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Mende Pitek, Emily


The Mende have historically lived in Western Africa; this entry focuses on the Mende living in the vicinity of the town of Bo, Sierra Leone around the time of 1945. At this time, a section was the basic political unit and consisted of several towns and villages. A section chief held political leadership of each section, and a paramount chief led the chiefdom as a whole. Secret societies, namely the Poro and Sande, served crucial roles in transmitting social norms, rules of conduct, and performance of ritual activity. The secret societies held a close connection with certain spirits and rituals, and embodied supernatural power. The chief, although a secular figure, “acted as general patron of the more important secret societies, such as the Poro and the Sande, and was expected to sponsor the various ceremonies called for in connection with the ancestral cult and related forms of worship and propitiation” (Little, 1951:182). Supernatural beings, in addition to ancestral spirits, included non-human spirits, and a supreme high god who created the world but is said to not have an active role in the day-to-day life of humans. Because religion permeated almost all aspects of life and culture, this entry considers the religious group to be coterminous with society itself.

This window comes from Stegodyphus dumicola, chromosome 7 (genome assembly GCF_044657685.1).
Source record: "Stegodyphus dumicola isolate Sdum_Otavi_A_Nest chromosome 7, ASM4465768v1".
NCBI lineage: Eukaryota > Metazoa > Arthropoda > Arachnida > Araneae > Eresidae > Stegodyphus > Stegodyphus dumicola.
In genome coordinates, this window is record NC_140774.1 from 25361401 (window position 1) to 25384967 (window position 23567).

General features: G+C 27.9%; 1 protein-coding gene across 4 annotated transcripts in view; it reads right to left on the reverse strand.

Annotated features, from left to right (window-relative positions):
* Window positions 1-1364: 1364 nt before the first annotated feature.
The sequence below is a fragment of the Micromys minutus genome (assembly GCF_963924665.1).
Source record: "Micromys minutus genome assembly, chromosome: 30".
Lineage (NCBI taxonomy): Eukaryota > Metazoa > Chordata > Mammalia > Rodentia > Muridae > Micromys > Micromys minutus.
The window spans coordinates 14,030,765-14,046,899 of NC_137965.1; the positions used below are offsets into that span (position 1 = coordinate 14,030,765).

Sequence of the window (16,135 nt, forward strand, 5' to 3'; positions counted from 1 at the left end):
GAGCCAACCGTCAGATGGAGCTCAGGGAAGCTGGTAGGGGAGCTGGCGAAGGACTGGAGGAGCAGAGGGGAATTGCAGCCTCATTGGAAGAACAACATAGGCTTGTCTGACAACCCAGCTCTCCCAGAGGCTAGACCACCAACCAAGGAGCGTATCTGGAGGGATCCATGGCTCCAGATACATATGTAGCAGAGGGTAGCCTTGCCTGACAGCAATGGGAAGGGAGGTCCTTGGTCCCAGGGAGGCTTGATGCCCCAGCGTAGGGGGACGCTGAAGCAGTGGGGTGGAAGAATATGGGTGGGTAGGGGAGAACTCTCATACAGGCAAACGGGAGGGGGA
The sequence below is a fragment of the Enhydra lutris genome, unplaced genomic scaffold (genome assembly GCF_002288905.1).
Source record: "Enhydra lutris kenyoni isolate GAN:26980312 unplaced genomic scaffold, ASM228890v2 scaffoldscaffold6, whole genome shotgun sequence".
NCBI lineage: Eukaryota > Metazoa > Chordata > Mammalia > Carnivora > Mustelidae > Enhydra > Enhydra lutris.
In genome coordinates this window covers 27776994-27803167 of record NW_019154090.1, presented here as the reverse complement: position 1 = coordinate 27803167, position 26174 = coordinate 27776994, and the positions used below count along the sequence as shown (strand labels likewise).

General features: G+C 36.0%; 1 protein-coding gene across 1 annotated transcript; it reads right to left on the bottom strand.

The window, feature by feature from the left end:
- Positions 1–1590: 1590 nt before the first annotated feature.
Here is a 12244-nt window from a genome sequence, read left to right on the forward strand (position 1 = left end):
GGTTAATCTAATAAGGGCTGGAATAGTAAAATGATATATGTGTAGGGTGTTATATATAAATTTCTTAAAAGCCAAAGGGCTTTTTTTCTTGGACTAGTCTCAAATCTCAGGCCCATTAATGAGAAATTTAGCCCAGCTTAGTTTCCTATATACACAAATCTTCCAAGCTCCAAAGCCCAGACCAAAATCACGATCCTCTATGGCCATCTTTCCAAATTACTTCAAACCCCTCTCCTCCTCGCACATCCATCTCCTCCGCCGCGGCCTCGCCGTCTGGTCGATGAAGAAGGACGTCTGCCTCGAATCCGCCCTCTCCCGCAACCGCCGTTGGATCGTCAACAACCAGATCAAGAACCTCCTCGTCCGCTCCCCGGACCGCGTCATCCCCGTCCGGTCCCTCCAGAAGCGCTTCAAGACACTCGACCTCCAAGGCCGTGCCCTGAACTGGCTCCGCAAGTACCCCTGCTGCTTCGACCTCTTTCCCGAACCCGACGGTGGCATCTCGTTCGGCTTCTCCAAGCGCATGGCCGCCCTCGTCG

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Attribution 4.0 International